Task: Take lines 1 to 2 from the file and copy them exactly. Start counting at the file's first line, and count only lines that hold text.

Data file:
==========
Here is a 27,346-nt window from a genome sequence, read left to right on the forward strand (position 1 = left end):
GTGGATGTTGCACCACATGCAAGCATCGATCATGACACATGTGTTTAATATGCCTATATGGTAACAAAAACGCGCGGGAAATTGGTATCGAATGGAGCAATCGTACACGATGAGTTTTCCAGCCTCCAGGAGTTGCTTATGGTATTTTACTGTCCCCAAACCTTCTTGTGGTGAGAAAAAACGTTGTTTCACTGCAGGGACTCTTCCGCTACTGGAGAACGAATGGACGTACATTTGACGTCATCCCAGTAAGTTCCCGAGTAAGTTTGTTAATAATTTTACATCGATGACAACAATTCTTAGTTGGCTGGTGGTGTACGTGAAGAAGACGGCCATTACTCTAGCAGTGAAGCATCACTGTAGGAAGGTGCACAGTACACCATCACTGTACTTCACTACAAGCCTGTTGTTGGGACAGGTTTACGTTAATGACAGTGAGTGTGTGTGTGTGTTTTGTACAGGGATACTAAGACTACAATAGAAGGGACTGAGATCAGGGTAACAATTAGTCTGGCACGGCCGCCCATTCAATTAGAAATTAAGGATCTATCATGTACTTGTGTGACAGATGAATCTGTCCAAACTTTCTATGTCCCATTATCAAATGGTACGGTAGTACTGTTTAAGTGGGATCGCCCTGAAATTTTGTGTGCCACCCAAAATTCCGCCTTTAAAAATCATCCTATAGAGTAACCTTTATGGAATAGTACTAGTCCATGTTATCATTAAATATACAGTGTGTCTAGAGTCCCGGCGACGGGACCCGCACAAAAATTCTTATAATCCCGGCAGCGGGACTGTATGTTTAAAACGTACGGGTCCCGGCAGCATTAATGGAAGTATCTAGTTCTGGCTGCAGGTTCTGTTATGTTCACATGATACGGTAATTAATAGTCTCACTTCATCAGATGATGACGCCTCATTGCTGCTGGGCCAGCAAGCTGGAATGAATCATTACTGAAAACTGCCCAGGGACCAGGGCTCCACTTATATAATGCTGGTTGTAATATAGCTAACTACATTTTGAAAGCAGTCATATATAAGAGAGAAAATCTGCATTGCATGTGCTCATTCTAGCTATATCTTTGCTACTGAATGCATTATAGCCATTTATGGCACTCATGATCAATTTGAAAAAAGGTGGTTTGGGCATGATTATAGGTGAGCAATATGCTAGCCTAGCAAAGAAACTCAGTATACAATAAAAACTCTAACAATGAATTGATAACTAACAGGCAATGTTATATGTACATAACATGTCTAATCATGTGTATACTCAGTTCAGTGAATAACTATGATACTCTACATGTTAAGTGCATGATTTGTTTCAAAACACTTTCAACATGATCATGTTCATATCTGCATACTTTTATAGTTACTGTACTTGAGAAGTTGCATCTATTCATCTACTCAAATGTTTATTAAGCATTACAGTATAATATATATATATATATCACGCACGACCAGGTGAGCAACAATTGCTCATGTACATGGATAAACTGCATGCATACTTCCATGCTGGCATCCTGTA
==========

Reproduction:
Here is a 27,346-nt window from a genome sequence, read left to right on the forward strand (position 1 = left end):
GTGGATGTTGCACCACATGCAAGCATCGATCATGACACATGTGTTTAATATGCCTATATGGTAACAAAAACGCGCGGGAAATTGGTATCGAATGGAGCAATCGTACACGATGAGTTTTCCAGCCTCCAGGAGTTGCTTATGGTATTTTACTGTCCCCAAACCTTCTTGTGGTGAGAAAAAACGTTGTTTCACTGCAGGGACTCTTCCGCTACTGGAGAACGAATGGACGTACATTTGACGTCATCCCAGTAAGTTCCCGAGTAAGTTTGTTAATAATTTTACATCGATGACAACAATTCTTAGTTGGCTGGTGGTGTACGTGAAGAAGACGGCCATTACTCTAGCAGTGAAGCATCACTGTAGGAAGGTGCACAGTACACCATCACTGTACTTCACTACAAGCCTGTTGTTGGGACAGGTTTACGTTAATGACAGTGAGTGTGTGTGTGTGTTTTGTACAGGGATACTAAGACTACAATAGAAGGGACTGAGATCAGGGTAACAATTAGTCTGGCACGGCCGCCCATTCAATTAGAAATTAAGGATCTATCATGTACTTGTGTGACAGATGAATCTGTCCAAACTTTCTATGTCCCATTATCAAATGGTACGGTAGTACTGTTTAAGTGGGATCGCCCTGAAATTTTGTGTGCCACCCAAAATTCCGCCTTTAAAAATCATCCTATAGAGTAACCTTTATGGAATAGTACTAGTCCATGTTATCATTAAATATACAGTGTGTCTAGAGTCCCGGCGACGGGACCCGCACAAAAATTCTTATAATCCCGGCAGCGGGACTGTATGTTTAAAACGTACGGGTCCCGGCAGCATTAATGGAAGTATCTAGTTCTGGCTGCAGGTTCTGTTATGTTCACATGATACGGTAATTAATAGTCTCACTTCATCAGATGATGACGCCTCATTGCTGCTGGGCCAGCAAGCTGGAATGAATCATTACTGAAAACTGCCCAGGGACCAGGGCTCCACTTATATAATGCTGGTTGTAATATAGCTAACTACATTTTGAAAGCAGTCATATATAAGAGAGAAAATCTGCATTGCATGTGCTCATTCTAGCTATATCTTTGCTACTGAATGCATTATAGCCATTTATGGCACTCATGATCAATTTGAAAAAAGGTGGTTTGGGCATGATTATAGGTGAGCAATATGCTAGCCTAGCAAAGAAACTCAGTATACAATAAAAACTCTAACAATGAATTGATAACTAACAGGCAATGTTATATGTACATAACATGTCTAATCATGTGTATACTCAGTTCAGTGAATAACTATGATACTCTACATGTTAAGTGCATGATTTGTTTCAAAACACTTTCAACATGATCATGTTCATATCTGCATACTTTTATAGTTACTGTACTTGAGAAGTTGCATCTATTCATCTACTCAAATGTTTATTAAGCATTACAGTATAATATATATATATATATCACGCACGACCAGGTGAGCAACAATTGCTCATGTACATGGATAAACTGCATGCATACTTCCATGCTGGCATCCTGTA